Net Neutrality

Earlier this week, the FCC, “lead” by Ajit Pai voted to repeal its policy of Net Neutrality.  The policy was put into place in Feb 2015 after the FCC (at the time under the Obama administration) made the decision to classify ISPs as a public utility under Title II of the Telecommunications Act.  For a lot of people (myself included for a while), this doesn’t make a lot of sense what any of this means so let me try to take a few minutes to explain (at least my understanding of it).  For a condensed (and funny version) of this breakdown, check out this segment from John Oliver’s Last Week tonight.

What is Net Neutrality

The idea behind net neutrality can be a little hard to understand but basically it’s the idea that as a customer of an Internet Service Provider (ISP), I am paying to get a service (my Internet connection).  Because I have paid for it, I should be able to use it for whatever I like (within legal limits) as long as I stay within the bounds set by my agreement (i.e. line speed or data limits).  If I want to use that bandwidth to listen to music on Pandora, or watch TV on Netflix or even view perfectly legal midget porn…..that’s my right.  Likewise, companies like Facebook, Google, and Netflix among many others pay for their ISP connection.  They pay for the bandwidth that they are using so that they can upload their content for me to download.

Net neutrality is the idea that all data on the network is treated equally regardless of what type of traffic it is, who it’s coming from where where it’s going to.  That means that data from Netflix has just as much of a chance to get through as data from Hulu.  Data from Skype has just as much of a chance to get through as data from the carriers own IP voice service.  Basically, there is no winners or losers (at least not because the ISP is preventing or prioritizing traffic.

Telecommunications Act of 1996

The Telecommunications Act of 1996 was the first major write of the 1934 Communications Act (Think about how much communications has changed between 1934 and 1996, and how the hell it took 62  years to actually re-write the law).  There are a lot of details within the law (many of which I don’t understand nor do I really care to).  One of the things that it does do though, is make a distinction between a telecommunications carrier and information service.  A telecommunications carrier is someone that offers telecommunications service for a fee which are generally available to the general public.  A information service on the other hand means to offer a capability for generating, acquiring, storing, transforming, processing, retrieving, utilizing, or making available information via telecommunications.  Now here is the important part……a telecommunications carrier is a regulated entity while a information service isn’t (at least not by the FCC).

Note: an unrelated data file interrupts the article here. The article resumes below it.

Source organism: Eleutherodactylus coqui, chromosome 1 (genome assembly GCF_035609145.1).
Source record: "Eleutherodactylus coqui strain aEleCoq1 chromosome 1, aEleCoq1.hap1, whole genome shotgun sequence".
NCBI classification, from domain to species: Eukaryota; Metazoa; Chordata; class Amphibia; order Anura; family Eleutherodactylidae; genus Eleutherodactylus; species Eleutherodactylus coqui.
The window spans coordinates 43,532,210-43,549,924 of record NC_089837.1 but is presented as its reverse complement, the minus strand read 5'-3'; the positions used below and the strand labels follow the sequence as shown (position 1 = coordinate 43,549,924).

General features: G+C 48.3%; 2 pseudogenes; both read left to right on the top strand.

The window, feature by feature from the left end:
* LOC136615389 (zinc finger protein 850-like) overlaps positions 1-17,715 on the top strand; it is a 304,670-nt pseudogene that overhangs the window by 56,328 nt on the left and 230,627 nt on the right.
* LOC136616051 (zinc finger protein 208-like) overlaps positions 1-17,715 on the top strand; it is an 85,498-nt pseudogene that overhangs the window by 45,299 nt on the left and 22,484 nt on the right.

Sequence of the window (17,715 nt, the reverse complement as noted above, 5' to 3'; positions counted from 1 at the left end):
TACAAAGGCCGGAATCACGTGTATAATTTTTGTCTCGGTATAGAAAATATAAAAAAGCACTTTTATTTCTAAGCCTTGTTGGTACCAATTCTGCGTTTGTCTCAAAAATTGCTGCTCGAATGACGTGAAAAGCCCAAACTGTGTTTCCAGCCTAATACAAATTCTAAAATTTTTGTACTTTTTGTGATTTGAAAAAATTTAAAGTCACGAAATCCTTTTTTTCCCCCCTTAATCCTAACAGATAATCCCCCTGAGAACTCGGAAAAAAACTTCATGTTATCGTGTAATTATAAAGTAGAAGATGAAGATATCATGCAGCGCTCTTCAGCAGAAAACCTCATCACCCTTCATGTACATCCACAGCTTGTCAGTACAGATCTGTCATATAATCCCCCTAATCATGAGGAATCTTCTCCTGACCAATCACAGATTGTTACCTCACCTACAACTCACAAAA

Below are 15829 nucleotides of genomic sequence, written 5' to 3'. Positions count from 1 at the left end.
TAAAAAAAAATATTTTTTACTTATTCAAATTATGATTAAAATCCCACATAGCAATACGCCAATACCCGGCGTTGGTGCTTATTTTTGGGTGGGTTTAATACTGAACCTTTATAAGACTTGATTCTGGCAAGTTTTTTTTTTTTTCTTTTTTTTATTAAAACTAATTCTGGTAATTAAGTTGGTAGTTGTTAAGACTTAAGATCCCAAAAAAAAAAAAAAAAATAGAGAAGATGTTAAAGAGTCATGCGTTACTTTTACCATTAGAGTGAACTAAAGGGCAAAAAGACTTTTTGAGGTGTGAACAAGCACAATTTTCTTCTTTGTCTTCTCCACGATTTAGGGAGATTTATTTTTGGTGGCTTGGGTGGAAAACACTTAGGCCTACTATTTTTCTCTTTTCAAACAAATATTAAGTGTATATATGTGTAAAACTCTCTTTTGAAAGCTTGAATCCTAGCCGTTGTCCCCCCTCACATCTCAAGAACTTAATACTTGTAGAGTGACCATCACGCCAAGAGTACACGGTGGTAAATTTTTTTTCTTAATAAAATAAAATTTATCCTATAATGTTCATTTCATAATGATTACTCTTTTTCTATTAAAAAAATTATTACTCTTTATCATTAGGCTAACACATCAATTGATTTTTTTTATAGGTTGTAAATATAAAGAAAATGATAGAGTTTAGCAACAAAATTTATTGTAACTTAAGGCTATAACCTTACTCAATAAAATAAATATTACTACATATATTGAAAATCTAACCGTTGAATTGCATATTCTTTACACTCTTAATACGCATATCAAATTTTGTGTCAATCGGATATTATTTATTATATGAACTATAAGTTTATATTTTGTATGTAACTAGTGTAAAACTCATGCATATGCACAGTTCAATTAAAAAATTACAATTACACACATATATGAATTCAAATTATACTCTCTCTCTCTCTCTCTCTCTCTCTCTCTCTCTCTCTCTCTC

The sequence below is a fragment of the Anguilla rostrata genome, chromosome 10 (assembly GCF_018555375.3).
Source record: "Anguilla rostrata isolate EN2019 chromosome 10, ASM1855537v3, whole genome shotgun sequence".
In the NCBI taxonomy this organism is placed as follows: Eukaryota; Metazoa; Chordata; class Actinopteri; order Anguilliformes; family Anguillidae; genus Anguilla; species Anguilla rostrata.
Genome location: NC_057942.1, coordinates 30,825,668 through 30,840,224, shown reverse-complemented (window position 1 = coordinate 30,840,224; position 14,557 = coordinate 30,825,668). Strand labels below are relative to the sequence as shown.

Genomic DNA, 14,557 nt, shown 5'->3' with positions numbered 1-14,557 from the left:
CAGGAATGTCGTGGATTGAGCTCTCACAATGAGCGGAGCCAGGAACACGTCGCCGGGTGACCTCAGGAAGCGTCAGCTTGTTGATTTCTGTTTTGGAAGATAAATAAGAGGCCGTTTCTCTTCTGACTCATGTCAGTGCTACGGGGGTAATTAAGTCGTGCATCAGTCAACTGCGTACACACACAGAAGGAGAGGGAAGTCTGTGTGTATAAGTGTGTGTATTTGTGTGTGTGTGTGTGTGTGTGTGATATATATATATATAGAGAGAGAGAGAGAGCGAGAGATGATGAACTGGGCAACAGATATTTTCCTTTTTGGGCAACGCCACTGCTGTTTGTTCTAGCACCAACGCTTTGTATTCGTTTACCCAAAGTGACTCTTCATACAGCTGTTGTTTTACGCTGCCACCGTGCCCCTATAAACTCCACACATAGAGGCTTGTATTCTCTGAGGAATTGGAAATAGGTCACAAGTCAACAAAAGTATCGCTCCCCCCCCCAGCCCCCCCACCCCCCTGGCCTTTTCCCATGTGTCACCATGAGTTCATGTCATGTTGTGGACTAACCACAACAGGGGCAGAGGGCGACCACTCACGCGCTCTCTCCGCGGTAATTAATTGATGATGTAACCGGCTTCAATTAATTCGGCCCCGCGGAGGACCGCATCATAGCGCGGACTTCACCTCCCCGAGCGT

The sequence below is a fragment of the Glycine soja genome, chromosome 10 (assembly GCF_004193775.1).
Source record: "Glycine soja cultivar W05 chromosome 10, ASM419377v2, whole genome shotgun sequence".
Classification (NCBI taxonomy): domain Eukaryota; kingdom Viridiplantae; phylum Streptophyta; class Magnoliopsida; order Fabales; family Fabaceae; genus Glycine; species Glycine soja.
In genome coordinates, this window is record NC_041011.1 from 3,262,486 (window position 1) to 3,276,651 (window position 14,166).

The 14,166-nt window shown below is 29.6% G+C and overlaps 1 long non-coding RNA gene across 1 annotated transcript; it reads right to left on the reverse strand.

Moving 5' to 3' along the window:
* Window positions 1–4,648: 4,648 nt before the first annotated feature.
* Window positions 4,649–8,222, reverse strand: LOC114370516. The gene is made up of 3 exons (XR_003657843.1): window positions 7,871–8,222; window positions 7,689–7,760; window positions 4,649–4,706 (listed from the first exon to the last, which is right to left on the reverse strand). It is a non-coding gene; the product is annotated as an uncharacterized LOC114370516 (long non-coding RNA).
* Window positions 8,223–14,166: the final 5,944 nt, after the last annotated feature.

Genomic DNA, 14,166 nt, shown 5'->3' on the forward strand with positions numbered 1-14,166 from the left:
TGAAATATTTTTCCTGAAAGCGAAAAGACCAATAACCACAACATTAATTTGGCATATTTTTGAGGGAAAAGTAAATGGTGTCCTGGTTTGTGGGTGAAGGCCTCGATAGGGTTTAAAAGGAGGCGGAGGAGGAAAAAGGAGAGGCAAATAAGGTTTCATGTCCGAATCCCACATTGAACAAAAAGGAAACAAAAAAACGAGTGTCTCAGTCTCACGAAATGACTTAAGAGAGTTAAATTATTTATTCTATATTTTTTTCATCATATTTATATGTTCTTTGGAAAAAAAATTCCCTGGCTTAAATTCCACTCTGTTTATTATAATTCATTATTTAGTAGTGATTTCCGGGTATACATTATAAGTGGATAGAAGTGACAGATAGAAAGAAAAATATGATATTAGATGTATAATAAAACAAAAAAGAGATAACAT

A Brief History

Basically from the start of the Internet, it has operated under many of the principals of net neutrality.  As a customer, I paid my bill and used the bandwidth how I wanted to.  One of the first times that the idea behind net neutrality was challenged was in 2007 when Comcast was caught actively trying to block peer-to-peer connections used by such software as Bit Torrent.  It was only after some time passed when the FCC took action that forced Comcast to allow traffic to pass unhindered.  In another much smaller example, the Madison River Communications  company was fined by the FCC after it was found to have been blocking it’s customer’s use of Vonage because it was competing against it’s own phone service.

Between 2005 and 2012 there were no less than five attempts to move legislation through Congress that contained net neutrality provisions.  Each bill basically sought to prevent ISP from introducing tiered service models where quality of service was based on how much you were willing to pay.  This is different from how most companies currently operate where the only thing that is discriminated by your service level is the amount of bandwidth you have access to….how you use that bandwidth is up to you.

In 2010, the FCC approved its Open Internet Order which banned cable and telephone companies from preventing access to competitors and put in place six basic ideas of net neutrality which included transparency, prevention of blocking, and a ban on content discrimination.  It also allowed ISPs to conduct necessary network management, allowed some exceptions to mobile service providers (i.e. cellular companies) and put in place an advisory committee to help the FCC monitor the state of the Internet.  In January 2014, the DC circuit court determined that because these ISPs were classified as common carriers, that they fell outside of the purview of the FCC.

In Feb 2015, the FCC voted to regulate ISPs as a common carrier under Communications Act of 1934 and Telecommunications Act of 1996.  The final rules were published on April 13, 2015.  This is how the Internet has operated until very recently when President Trump named Ajit Varadaraj Pai as the new FCC chairman.  Pai, who used to work as lawyer for Verizon (one of the companies he now regulates) made it no secret from the very beginning that he was opposed to the regulation of ISPs under Title II.  He argues that ISPs can be trusted to act properly on a volunteer basis.  In May, the FCC started the process to remove net neutrality and began the public-comment period which puts us to now, where the FCC is expected to take it’s final vote next week.